Last Saturday, I went to the Van Halen concert in Toronto. This was a big event because they had just released their first album of new material in twenty-eight years and had not been on tour for the last four.
I loved the show; it was everything I had hoped it would be and more. The band was more relaxed and tighter than their 2007 show and it felt like a celebration of their songs and long history.
The newspaper reviews agreed that Eddie Van Halen is still a virtuoso guitarist but were mixed about David Lee Roth: He was described as “an ultimate showman,” “interesting and charming,” “ragged vaudevillian huckster,” and “hokey carney.” I wondered how the same performance could evoke such a wide range of perceptions. Perhaps each reviewer was guided by his or her expectations and their views reflected whether they were higher, the same, or lower than reality.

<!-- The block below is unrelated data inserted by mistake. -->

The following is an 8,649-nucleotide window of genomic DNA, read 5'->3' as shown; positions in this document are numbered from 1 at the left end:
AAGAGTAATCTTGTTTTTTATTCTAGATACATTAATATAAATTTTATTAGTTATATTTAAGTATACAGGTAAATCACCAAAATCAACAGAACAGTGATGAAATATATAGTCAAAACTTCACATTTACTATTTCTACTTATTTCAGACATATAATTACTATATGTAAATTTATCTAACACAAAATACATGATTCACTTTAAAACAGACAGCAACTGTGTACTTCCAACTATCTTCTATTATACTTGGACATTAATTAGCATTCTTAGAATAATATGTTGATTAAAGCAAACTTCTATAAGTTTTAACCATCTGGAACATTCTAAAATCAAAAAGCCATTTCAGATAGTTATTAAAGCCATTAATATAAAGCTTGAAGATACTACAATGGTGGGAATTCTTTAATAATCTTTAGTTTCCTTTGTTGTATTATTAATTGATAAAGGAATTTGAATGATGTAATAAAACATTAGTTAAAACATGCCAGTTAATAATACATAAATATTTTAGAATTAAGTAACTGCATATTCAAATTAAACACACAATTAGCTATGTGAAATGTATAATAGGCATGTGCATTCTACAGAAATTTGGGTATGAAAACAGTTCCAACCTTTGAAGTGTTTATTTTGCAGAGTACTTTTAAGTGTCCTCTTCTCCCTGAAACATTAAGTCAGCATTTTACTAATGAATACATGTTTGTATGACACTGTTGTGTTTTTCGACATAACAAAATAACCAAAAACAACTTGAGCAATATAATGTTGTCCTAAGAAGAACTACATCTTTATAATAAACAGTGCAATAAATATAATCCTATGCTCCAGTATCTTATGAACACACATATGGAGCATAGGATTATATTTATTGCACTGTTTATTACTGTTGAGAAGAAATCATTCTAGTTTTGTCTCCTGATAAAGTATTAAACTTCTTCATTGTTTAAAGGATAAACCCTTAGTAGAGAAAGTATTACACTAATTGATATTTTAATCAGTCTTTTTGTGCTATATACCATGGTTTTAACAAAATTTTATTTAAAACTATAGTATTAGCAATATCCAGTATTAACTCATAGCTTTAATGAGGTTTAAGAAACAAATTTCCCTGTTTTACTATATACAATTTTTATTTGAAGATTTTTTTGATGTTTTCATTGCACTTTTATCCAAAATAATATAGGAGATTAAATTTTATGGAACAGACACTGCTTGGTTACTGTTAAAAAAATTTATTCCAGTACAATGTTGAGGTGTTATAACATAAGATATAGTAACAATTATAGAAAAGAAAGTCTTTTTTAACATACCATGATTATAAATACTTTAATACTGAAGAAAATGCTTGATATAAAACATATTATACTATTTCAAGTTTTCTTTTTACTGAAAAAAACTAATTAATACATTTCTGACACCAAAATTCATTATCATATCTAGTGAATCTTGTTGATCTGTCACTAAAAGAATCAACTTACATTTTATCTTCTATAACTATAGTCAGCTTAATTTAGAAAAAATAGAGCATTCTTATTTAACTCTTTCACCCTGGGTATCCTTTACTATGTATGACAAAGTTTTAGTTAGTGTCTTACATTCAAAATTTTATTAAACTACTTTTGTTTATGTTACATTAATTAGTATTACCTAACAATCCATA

I know expectations will influence how people perceive my book. Someone once said that expectations equal experience plus hopes minus fears. If the reader doesn’t know me, his or her expectations will be set by reviews, title, cover and introduction. It’s my job to shape high expectations and exceed them. Phil